8. Use mind-body techniques to manage hyperarousal.
Cognitive behavioral therapy (CBT) addresses sleep-related dysfunctional thoughts that trigger arousal. An excellent resource is a free app called “CBT-i Coach” that provides various relaxation techniques. For best results, couple that with modalities such as mindfulness meditation, muscular relaxation, self-hypnosis, breathing exercises, and guided imagery.
9. Using your bed only for sleep and sex.
Minimize wakeful time spent there by going to bed only when sleepy. If more than 15-20 minutes of nighttime wakefulness occurs, get out of bed, do a non-stimulating activity, and then return to bed once you feel sleepy.
10. Consider supplementation.
When discontinuing hypnotics or otherwise indicated, short- term supplementation with herbs like valerian, passionflower, lemon balm, lavender, chamomile, and/or hops can be helpful. Melatonin is useful in older populations or if you have circadian irregularities. Always couple this with other sleep hygiene recommendations.
Quantity of Sleep: How Much Is Enough?
According to Dr. Param Dedhia, MD, Director of Sleep Medicine at Canyon Ranch, it is a fallacy that we need less sleep as we get older. Most all adults need 7 to 9 hours of sleep a night. But it evolves throughout adulthood, with older people getting less deep sleep. They are also more arousable at night; however, they are able to better cope with arousals.
Some of the consequences of poor sleep include decreased tolerance for pain and hunger, explains Dr. Dedhia.[6, 7] The following sleep and/or stress chemicals do double duty as hunger chemicals:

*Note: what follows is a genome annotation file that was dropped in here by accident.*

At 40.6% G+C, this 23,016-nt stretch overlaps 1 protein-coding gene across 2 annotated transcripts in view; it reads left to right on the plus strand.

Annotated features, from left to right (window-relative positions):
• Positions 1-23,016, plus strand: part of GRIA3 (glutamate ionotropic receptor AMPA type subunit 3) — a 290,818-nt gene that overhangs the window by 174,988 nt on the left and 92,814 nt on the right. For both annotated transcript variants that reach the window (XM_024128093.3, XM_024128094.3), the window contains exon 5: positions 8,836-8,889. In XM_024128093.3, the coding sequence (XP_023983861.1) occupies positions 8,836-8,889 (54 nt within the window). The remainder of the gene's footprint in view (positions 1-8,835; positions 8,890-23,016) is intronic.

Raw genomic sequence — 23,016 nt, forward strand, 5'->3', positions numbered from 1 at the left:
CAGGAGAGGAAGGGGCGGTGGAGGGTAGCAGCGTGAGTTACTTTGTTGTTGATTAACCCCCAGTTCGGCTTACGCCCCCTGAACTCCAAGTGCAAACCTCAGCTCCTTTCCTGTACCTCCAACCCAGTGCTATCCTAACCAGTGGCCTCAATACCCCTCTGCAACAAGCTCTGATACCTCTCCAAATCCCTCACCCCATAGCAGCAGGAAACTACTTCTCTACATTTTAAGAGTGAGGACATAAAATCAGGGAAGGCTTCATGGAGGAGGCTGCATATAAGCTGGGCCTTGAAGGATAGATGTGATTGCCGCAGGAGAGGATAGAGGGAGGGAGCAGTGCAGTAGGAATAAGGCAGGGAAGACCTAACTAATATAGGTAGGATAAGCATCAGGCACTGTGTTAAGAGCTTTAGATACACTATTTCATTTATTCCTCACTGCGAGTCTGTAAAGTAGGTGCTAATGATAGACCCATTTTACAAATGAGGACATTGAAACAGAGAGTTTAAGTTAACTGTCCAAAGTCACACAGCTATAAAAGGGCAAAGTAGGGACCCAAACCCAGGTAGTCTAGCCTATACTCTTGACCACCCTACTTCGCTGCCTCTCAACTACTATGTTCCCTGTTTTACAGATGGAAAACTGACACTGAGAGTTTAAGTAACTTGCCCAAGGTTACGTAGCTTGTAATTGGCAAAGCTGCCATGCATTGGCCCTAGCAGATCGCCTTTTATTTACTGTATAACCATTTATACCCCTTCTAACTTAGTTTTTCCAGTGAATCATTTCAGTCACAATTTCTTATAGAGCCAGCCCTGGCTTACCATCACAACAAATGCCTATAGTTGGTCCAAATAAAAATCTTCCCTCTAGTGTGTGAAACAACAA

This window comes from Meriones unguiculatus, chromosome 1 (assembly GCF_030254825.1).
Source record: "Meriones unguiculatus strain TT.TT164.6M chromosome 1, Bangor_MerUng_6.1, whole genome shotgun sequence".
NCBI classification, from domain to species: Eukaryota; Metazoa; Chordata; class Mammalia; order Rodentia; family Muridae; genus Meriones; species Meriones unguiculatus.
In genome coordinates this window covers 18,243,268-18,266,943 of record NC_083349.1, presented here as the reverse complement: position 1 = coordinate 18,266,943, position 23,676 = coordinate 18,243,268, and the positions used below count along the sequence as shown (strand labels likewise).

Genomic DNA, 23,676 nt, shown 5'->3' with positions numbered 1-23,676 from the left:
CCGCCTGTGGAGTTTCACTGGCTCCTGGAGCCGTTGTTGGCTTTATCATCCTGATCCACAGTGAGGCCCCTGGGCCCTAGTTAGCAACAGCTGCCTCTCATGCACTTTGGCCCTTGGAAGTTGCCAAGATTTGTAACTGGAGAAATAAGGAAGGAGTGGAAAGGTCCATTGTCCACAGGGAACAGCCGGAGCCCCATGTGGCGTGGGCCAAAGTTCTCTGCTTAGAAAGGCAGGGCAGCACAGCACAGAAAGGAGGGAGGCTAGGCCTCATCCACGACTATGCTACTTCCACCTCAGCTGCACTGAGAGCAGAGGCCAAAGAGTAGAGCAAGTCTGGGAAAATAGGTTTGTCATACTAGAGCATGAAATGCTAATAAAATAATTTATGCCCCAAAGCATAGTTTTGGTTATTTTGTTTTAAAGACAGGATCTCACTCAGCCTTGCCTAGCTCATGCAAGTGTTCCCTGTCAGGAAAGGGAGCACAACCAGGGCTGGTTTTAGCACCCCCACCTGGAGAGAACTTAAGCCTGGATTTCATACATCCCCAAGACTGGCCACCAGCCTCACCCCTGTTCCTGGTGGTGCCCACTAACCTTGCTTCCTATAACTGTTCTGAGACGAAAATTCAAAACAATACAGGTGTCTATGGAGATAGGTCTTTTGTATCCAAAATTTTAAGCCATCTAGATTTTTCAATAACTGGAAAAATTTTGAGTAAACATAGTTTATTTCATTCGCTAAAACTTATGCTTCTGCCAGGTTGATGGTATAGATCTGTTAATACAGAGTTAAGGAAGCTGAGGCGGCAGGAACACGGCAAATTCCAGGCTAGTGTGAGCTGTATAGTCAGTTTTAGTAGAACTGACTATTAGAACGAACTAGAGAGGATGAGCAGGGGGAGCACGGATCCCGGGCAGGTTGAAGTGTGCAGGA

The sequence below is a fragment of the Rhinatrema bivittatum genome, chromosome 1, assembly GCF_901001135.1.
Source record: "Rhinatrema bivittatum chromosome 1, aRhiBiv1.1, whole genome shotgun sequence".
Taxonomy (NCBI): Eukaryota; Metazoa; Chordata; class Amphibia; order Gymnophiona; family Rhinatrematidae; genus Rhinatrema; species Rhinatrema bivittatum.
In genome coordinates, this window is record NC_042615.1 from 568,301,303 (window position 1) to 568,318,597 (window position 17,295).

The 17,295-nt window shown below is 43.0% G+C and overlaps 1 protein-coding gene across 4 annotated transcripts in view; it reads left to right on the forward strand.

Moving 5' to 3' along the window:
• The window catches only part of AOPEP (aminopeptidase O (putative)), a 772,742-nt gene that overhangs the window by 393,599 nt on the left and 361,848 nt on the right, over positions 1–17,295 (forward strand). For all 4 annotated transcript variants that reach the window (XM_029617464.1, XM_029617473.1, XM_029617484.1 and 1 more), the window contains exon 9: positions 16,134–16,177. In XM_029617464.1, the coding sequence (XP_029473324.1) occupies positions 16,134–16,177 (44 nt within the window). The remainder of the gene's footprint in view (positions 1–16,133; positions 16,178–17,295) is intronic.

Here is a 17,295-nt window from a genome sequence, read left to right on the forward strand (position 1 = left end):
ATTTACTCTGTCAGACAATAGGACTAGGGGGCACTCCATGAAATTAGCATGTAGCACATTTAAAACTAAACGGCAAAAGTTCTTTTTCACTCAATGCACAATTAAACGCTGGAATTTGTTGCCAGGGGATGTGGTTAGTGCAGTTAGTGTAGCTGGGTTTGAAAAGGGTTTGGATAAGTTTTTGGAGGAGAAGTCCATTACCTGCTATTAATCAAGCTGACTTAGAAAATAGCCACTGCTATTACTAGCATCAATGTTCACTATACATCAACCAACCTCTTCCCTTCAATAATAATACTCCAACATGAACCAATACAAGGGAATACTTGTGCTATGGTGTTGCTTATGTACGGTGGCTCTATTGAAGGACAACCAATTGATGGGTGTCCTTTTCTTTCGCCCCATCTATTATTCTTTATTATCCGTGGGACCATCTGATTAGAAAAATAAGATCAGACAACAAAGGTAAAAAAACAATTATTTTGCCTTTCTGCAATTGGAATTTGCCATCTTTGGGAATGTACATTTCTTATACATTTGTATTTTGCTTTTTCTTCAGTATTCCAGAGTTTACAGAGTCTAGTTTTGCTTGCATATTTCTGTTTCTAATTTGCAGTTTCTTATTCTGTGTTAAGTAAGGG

Cortisol | Signals stress
Hypocretin / Orexin | Difficulty staying awake
Neuropeptide Y | Carbohydrate craving
Gallanin | Fat craving
Ghrelin | Immediate hunger signal
To avoid cravings during the day, it’s best to do all you can to clock your 7 to 9 hours of sleep each night. But ultimately, it’s impossible to force sleep. We can set the stage and be receptive to it, but we cannot intentionally “go to sleep.” Letting go and succumbing to slumber may be the most important thing we can do to get that perfect night’s sleep.
Karen Malkin is among the first National Board Certified Health & Wellness Coaches in our country. Karen is the founder of MCT Lean, a plant based, dietary supplement company. She serves on the Philanthropic Council for the Osher Center for Integrative Medicine at Northwestern Medicine and as a board of director for the Environmental Working Group. Some of Karen’s specialty areas include her 14 Day Transformation series, emotional eating, weight loss, the science of nutrition, high energy superfoods, smoothies, supplementation, managing cravings, and healthy lifestyle makeovers. Learn more: www.karenmalkin.com This article was originally published here.
 Watson NJ, et al. Recommended amount of sleep for a healthy adult: A joint consensus statement of the American Academy of Sleep Medicine and Sleep Research Society. Journal of Clinical Sleep Medicine. 2015;11:591.